Supreme Court says law enforcement generally needs a warrant to collect phone location...

Shawn Knight

TechSpot Staff
Staff member

The Supreme Court in a 5-4 decision on Friday ruled that law enforcement generally needs a warrant to collect cellphone location data from a wireless provider as evidence.

Chief Justice John G. Roberts Jr., writing for the majority, warned that the decision was limited in scope.

“We hold only that a warrant is required in the rare case where the suspect has a legitimate privacy interest in records held by a third party,” the chief justice said.

Justices Ruth Bader Ginsburg, Sonia Sotomayor, Stephen G. Breyer and Elena Kagan concurred.

The case in question, Carpenter v. United States, No. 16-402, involved a string of armed robberies of Radio Shack and T-Mobile stores in Michigan and Ohio starting in 2010. At issue specifically was the fact that police obtained nearly 130 days of phone location data on Carpenter without a warrant.

The data provided 12,898 location points that cataloged Carpenter’s movements – and helped link him to the robberies – with an average of 101 data points per day. The data painted a clear picture of Carpenters whereabouts, including where he slept at night and if he went to church on Sunday mornings.

Up for debate was whether or not the prosecutors violated the Fourth Amendment in collecting the phone location data. According to Chief Justice Roberts, that information was entitled to privacy protection.

Allowing government access to cell-site records contravenes that expectation. Although such records are generated for commercial purposes, that distinction does not negate Carpenter’s anticipation of privacy in his physical location. Mapping a cell phone’s location over the course of 127 days provides an all-encompassing record of the holder’s whereabouts. As with GPS information, the timestamped data provides an intimate window into a person’s life, revealing not only his particular movements, but through them his “familial, political, professional, religious, and sexual associations.”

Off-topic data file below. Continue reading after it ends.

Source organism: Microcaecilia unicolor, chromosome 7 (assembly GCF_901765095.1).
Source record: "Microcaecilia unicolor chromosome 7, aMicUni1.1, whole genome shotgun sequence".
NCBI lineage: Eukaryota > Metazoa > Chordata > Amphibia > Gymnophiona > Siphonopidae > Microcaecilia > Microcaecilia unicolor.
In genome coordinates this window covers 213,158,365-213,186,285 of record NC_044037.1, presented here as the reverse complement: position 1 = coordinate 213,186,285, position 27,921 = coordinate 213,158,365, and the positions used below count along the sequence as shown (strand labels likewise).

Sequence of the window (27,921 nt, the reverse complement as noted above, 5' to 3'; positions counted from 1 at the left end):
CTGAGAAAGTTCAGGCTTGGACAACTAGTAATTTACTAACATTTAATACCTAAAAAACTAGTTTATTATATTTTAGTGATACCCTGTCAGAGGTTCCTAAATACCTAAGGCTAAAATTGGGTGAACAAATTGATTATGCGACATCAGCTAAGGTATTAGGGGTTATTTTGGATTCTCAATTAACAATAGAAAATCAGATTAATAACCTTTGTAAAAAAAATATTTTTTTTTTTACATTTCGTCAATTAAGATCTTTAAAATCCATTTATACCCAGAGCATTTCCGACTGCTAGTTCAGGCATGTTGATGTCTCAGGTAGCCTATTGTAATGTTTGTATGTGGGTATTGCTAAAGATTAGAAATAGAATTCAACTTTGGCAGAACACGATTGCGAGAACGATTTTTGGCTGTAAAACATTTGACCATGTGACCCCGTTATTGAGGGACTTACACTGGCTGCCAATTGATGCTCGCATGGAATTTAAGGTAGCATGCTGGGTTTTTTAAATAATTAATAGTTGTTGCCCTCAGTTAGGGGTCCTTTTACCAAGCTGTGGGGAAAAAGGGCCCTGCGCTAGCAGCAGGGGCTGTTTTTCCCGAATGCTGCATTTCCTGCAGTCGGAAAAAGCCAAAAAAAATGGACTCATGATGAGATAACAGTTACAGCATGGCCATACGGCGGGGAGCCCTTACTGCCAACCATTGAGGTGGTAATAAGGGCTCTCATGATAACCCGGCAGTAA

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Uncle Al

TS Evangelist
Getting a warrant in these times is no terribly difficult thing to do. That being said, it's clear that 4 judges do not value our right of reasonable privacy. They need to do to those four the same that happened when the court originally ruled on Imminent Domain two decades ago where by a group went in and had one of the judges private resident declared as Imminent Domain and served him with an eviction notice .... you can bet the court re-reviewed it's ruling on that one!
 

gamerk2

TS Evangelist
Getting a warrant in these times is no terribly difficult thing to do. That being said, it's clear that 4 judges do not value our right of reasonable privacy. They need to do to those four the same that happened when the court originally ruled on Imminent Domain two decades ago where by a group went in and had one of the judges private resident declared as Imminent Domain and served him with an eviction notice .... you can bet the court re-reviewed it's ruling on that one!
From a legal perspective, the law on the books basically says that only data that is stored "on site" belongs to the user. Since call site data is external, it's easy to argue that a warrant isn't required to access it.

The four dissenting judges were arguing "That's the law on the books, and it's Congresses job to fix it." Roberts (again!) decided to be pro-active here.